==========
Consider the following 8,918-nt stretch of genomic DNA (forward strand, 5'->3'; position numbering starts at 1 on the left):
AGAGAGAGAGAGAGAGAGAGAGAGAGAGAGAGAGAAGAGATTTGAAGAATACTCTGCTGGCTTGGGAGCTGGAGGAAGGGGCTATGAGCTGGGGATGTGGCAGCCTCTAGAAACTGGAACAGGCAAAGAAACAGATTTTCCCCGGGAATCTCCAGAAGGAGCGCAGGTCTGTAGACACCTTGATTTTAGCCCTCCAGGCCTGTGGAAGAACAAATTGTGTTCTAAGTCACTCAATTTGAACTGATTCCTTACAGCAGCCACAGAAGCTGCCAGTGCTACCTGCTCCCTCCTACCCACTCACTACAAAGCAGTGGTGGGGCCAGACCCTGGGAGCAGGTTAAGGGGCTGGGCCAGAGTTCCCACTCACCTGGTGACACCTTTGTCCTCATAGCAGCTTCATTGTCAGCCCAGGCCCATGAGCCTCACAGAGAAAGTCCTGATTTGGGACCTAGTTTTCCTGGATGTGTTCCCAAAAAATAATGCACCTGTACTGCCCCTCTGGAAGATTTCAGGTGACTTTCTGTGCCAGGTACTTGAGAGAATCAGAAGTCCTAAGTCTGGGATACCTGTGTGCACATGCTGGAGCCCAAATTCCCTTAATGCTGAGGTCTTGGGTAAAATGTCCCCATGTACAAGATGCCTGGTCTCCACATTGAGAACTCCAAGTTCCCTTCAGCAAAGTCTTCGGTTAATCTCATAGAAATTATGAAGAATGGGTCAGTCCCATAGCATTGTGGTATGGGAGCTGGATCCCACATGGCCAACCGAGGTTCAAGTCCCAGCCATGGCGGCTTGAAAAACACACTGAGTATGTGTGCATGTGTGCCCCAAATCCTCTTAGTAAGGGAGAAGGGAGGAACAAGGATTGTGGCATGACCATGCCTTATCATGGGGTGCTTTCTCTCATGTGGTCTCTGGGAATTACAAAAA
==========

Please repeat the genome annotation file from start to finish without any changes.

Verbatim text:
Consider the following 8,918-nt stretch of genomic DNA (forward strand, 5'->3'; position numbering starts at 1 on the left):
AGAGAGAGAGAGAGAGAGAGAGAGAGAGAGAGAGAAGAGATTTGAAGAATACTCTGCTGGCTTGGGAGCTGGAGGAAGGGGCTATGAGCTGGGGATGTGGCAGCCTCTAGAAACTGGAACAGGCAAAGAAACAGATTTTCCCCGGGAATCTCCAGAAGGAGCGCAGGTCTGTAGACACCTTGATTTTAGCCCTCCAGGCCTGTGGAAGAACAAATTGTGTTCTAAGTCACTCAATTTGAACTGATTCCTTACAGCAGCCACAGAAGCTGCCAGTGCTACCTGCTCCCTCCTACCCACTCACTACAAAGCAGTGGTGGGGCCAGACCCTGGGAGCAGGTTAAGGGGCTGGGCCAGAGTTCCCACTCACCTGGTGACACCTTTGTCCTCATAGCAGCTTCATTGTCAGCCCAGGCCCATGAGCCTCACAGAGAAAGTCCTGATTTGGGACCTAGTTTTCCTGGATGTGTTCCCAAAAAATAATGCACCTGTACTGCCCCTCTGGAAGATTTCAGGTGACTTTCTGTGCCAGGTACTTGAGAGAATCAGAAGTCCTAAGTCTGGGATACCTGTGTGCACATGCTGGAGCCCAAATTCCCTTAATGCTGAGGTCTTGGGTAAAATGTCCCCATGTACAAGATGCCTGGTCTCCACATTGAGAACTCCAAGTTCCCTTCAGCAAAGTCTTCGGTTAATCTCATAGAAATTATGAAGAATGGGTCAGTCCCATAGCATTGTGGTATGGGAGCTGGATCCCACATGGCCAACCGAGGTTCAAGTCCCAGCCATGGCGGCTTGAAAAACACACTGAGTATGTGTGCATGTGTGCCCCAAATCCTCTTAGTAAGGGAGAAGGGAGGAACAAGGATTGTGGCATGACCATGCCTTATCATGGGGTGCTTTCTCTCATGTGGTCTCTGGGAATTACAAAAA